The ABCs of ABC Laws
As of June 30, 2013, North Carolina boasted 14 distilleries, 82 breweries and 146 wineries. The N.C. distilleries alone are responsible for adding nearly 40 different products to the shelves in our ABC stores. But navigating ABC laws in North Carolina can be tricky for those seeking to sell and baffling to taxpayers trying to understand what it all means. Here is a rundown of some of the ins and outs of liquor sales that distilleries and restaurants have to follow if they sell or manufacture alcohol.
“Spiritous liquor” is a term used for any distilled spirits such as whiskey, rum, vodka, brandy or gin – which are all about 40 percent alcohol. These make up the primary source for most of the alcohol revenue that state and local governments receive.
State law requires uniform pricing for all liquor sold in ABC stores across the state. Distilleries such as Outer Banks Distilling must ship their product to the ABC distribution center in Raleigh, which then distributes it to local and regional ABC stores. During the 2012-2013 fiscal year, Dare County’s five ABC stores reported almost 14.2 million dollars in gross sales, of which 1.6 million was received back in “local distributions” to the county and its municipalities. Neighboring Currituck County reported almost 4.4 million in gross sales and received over $358,000 back in local distributions. By government statute, the ABC Board must allocate a portion of its profits for law enforcement, alcohol education and rehabilitation programs. In addition, the Dare County ABC Board approved local legislation which re-directs additional profit money over to the Department of Social Services.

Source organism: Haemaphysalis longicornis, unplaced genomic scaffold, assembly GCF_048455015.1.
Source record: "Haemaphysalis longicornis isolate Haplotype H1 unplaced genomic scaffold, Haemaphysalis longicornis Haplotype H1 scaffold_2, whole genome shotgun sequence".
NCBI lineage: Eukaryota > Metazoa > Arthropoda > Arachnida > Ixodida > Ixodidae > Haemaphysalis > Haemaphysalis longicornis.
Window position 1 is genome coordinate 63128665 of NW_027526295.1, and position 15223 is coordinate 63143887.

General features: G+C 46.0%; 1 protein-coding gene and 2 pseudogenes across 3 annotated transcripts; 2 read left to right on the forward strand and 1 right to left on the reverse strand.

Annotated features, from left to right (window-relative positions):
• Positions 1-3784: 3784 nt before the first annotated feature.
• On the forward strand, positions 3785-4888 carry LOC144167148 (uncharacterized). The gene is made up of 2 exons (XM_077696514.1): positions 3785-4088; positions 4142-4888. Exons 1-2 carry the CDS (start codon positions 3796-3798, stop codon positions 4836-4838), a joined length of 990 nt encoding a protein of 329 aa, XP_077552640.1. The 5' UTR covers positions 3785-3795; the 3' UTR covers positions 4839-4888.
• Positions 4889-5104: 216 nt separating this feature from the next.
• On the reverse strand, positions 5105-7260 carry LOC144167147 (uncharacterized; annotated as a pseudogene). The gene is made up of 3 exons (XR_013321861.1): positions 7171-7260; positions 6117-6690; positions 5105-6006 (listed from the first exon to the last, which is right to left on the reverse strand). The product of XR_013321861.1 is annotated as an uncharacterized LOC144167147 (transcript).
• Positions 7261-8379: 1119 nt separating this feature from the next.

Ever wonder where the money goes for a bottle of liquor?
“The income from alcohol sales follows a very complex formula but it represents a very significant local revenue enhancer,” said Ray White, Chairman of Dare County ABC Board. Here’s a sample breakdown:
Bear in mind that if a bar or restaurant purchases the same bottle of vodka to serve its patrons, there is an additional $3.75 mixed beverage tax added to their cost.
White said, “We have strict rules how we make disbursements to the county and the municipalities.” He added, “We run the ABC Board just like we run a business.” He stated that the proof that we have a good system lies in Dare’s profit percentages. For the past 12 consecutive years, Dare County has landed in the ‘top 10’ list of ABC Boards for profit percentage and placed third this past year.